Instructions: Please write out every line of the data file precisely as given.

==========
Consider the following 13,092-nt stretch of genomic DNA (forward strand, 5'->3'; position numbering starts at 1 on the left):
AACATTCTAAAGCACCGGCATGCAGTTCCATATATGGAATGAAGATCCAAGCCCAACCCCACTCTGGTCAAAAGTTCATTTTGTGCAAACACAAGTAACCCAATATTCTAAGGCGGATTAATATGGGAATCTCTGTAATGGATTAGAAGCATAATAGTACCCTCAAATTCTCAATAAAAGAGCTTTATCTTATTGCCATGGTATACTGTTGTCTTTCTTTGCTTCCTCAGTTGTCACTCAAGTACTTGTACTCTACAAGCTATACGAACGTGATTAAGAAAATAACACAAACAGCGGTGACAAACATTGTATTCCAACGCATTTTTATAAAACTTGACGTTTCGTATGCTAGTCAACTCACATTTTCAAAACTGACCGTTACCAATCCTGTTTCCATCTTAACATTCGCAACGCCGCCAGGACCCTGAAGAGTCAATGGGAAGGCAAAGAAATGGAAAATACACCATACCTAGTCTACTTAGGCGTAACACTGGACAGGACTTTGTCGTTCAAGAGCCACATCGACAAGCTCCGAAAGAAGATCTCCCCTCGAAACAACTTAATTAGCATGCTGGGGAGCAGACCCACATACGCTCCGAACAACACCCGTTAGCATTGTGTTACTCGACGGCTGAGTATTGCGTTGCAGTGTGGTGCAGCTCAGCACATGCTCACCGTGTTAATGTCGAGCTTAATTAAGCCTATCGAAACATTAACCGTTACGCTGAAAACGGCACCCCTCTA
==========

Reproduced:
Consider the following 13,092-nt stretch of genomic DNA (forward strand, 5'->3'; position numbering starts at 1 on the left):
AACATTCTAAAGCACCGGCATGCAGTTCCATATATGGAATGAAGATCCAAGCCCAACCCCACTCTGGTCAAAAGTTCATTTTGTGCAAACACAAGTAACCCAATATTCTAAGGCGGATTAATATGGGAATCTCTGTAATGGATTAGAAGCATAATAGTACCCTCAAATTCTCAATAAAAGAGCTTTATCTTATTGCCATGGTATACTGTTGTCTTTCTTTGCTTCCTCAGTTGTCACTCAAGTACTTGTACTCTACAAGCTATACGAACGTGATTAAGAAAATAACACAAACAGCGGTGACAAACATTGTATTCCAACGCATTTTTATAAAACTTGACGTTTCGTATGCTAGTCAACTCACATTTTCAAAACTGACCGTTACCAATCCTGTTTCCATCTTAACATTCGCAACGCCGCCAGGACCCTGAAGAGTCAATGGGAAGGCAAAGAAATGGAAAATACACCATACCTAGTCTACTTAGGCGTAACACTGGACAGGACTTTGTCGTTCAAGAGCCACATCGACAAGCTCCGAAAGAAGATCTCCCCTCGAAACAACTTAATTAGCATGCTGGGGAGCAGACCCACATACGCTCCGAACAACACCCGTTAGCATTGTGTTACTCGACGGCTGAGTATTGCGTTGCAGTGTGGTGCAGCTCAGCACATGCTCACCGTGTTAATGTCGAGCTTAATTAAGCCTATCGAAACATTAACCGTTACGCTGAAAACGGCACCCCTCTA